Sunday, April 01, 2012

Make You Calling Count

© By Othmar Vohringer

Many hunters learn how to use a friction or mouth call and as soon they figure out how to make a yelp, maybe a purr and cluck too, head out in the woods and start calling turkeys. Sometimes these hunters get lucky but most of the times they re not. Quite often the unlucky hunters blame the birds for not “cooperating” or they say something like “These (enter brand here) calls are no good.”

To get the attention of a tom it is important to know the “vocabulary” of the turkeys and knowing what they are “saying” when they communicate with each other.I regard turkey calls as musical instruments. Knowing a couple of notes or chords doesn’t make me a musician. Knowing all the “words” turkeys use and what they are saying will go a long way in properly communicating with a gobbler and entice him to come in.

Emotions are important too. If you’re out in the woods scouting listen to turkeys how they talk. Starting your calling session with a few yelps is good but put some emotion into it to sound convincing. As you produce yelps on your call change the speed, pitch and volume a bit. Rather then just Yelp – Yelp – Yelp – Yelp mix it up a bit to something like this YELP, YELP, YELP…yelp, yelp, YELP, YELP, Yelp.

Depending on the mood of the day you can add variety to the yelping by adding clucks. This mimics an exited hen looking for some companionship and this in turn excites the gobblers. Even this can be stepped up a notch by adding cut or two into the mix of yelping and clucking.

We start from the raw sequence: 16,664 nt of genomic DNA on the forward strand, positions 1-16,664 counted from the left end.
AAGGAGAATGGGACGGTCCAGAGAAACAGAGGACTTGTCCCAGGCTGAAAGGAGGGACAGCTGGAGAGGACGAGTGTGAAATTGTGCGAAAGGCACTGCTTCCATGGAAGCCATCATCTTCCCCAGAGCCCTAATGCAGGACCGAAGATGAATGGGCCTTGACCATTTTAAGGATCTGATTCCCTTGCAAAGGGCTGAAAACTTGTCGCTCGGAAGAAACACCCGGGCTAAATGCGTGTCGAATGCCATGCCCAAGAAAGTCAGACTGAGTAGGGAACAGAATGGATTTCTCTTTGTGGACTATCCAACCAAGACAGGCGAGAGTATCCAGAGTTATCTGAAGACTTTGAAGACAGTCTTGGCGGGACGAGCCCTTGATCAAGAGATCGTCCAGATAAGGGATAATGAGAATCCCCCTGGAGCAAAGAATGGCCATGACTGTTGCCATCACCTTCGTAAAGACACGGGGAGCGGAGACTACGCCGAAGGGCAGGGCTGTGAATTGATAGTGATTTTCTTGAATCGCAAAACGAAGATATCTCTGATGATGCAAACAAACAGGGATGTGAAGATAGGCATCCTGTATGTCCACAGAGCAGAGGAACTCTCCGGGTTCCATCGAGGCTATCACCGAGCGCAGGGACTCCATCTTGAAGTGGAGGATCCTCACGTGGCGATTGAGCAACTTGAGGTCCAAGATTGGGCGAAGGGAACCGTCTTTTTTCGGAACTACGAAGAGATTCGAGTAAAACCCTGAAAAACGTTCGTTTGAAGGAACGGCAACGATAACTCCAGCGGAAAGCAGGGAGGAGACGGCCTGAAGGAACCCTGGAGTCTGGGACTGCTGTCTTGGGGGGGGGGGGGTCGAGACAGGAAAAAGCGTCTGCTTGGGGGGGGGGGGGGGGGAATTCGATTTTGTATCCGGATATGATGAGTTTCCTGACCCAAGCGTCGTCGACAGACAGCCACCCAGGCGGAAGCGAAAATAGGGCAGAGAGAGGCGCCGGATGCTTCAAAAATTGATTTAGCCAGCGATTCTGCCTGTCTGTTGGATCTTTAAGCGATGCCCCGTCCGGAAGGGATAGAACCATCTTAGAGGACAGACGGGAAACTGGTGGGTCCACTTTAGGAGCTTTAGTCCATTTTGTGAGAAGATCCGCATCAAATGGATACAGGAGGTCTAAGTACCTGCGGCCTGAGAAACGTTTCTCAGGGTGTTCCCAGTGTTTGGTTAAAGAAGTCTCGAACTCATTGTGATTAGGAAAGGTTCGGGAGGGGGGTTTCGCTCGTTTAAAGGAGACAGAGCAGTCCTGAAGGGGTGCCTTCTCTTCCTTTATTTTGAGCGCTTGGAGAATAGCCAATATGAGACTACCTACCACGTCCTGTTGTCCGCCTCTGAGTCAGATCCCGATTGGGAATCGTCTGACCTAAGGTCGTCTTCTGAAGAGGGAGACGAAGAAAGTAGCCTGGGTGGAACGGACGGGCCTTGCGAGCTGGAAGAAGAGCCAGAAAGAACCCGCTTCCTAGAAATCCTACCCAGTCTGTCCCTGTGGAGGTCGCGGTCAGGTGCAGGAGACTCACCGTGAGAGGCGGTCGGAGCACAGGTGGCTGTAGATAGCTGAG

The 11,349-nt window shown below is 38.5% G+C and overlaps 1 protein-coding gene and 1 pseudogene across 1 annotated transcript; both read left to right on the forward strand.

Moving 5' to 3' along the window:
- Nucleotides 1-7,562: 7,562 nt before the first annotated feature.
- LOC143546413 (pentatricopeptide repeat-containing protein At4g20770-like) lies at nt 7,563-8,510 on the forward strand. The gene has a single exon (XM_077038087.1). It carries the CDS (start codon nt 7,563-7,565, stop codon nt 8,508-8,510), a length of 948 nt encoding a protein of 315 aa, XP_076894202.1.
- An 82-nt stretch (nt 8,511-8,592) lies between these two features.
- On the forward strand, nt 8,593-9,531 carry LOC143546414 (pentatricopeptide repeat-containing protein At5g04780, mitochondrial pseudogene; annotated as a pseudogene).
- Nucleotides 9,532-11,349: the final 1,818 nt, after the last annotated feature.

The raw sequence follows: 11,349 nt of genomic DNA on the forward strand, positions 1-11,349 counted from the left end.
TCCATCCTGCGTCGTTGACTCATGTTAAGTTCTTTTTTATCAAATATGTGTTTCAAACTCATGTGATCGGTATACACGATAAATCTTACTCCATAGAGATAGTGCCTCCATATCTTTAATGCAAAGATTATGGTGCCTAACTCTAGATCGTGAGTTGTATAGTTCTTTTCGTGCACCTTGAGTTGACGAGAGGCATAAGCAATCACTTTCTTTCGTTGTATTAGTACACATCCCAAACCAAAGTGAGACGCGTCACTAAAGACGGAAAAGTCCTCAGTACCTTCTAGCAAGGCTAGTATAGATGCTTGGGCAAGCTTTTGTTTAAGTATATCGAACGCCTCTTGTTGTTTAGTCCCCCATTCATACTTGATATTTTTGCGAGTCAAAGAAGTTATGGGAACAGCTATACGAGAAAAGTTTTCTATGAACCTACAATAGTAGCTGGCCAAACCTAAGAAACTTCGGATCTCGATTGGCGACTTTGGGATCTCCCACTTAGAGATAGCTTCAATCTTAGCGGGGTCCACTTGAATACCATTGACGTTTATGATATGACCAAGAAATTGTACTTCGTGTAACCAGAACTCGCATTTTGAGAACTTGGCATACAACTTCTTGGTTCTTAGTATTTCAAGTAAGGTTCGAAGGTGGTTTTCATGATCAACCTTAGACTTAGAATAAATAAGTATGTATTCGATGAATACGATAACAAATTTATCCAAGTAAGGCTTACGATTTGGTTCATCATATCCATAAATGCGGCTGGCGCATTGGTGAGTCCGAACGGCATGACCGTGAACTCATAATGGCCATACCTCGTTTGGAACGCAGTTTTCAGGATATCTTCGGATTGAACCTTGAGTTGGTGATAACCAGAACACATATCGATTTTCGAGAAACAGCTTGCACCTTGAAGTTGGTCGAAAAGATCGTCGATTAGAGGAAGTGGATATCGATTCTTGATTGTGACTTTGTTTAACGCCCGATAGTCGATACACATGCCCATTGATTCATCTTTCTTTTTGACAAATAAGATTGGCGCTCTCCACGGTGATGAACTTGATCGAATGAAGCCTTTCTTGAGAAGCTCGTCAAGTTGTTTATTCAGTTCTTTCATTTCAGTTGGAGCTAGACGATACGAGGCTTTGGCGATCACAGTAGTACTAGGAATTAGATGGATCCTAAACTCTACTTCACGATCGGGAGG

The more you can make the “language” sound natural the better chances are a tom will commit and come to check the hen out. If it sounds monotones and boring the gobbler will loose interest and walk away in search for a more cheerful female.

If the tom has committed and is coming in turn the calling down a bit. Call just enough to keep him interested. If he tries to walk away make your calling more exited again. The trick to good turkey calling, besides knowing the “language” and knowing what to say, is to learn how keep a gobbler just interested enough after he committed to keep coming in.

If the tom hangs up just out of gun or bow range, this happens actually quite often, try to coax him with gentle yelps and a few soft clucks and purrs to your calling sequence. These are not loud or fast calls. They are delivered slow and quietly, giving the impression of a happy content hen that is feeling safe and in the mood for some lovin’.

These are just a few tips that will improve your turkey calling and put you ahead of the competition. Good luck and let me know what worked for you.

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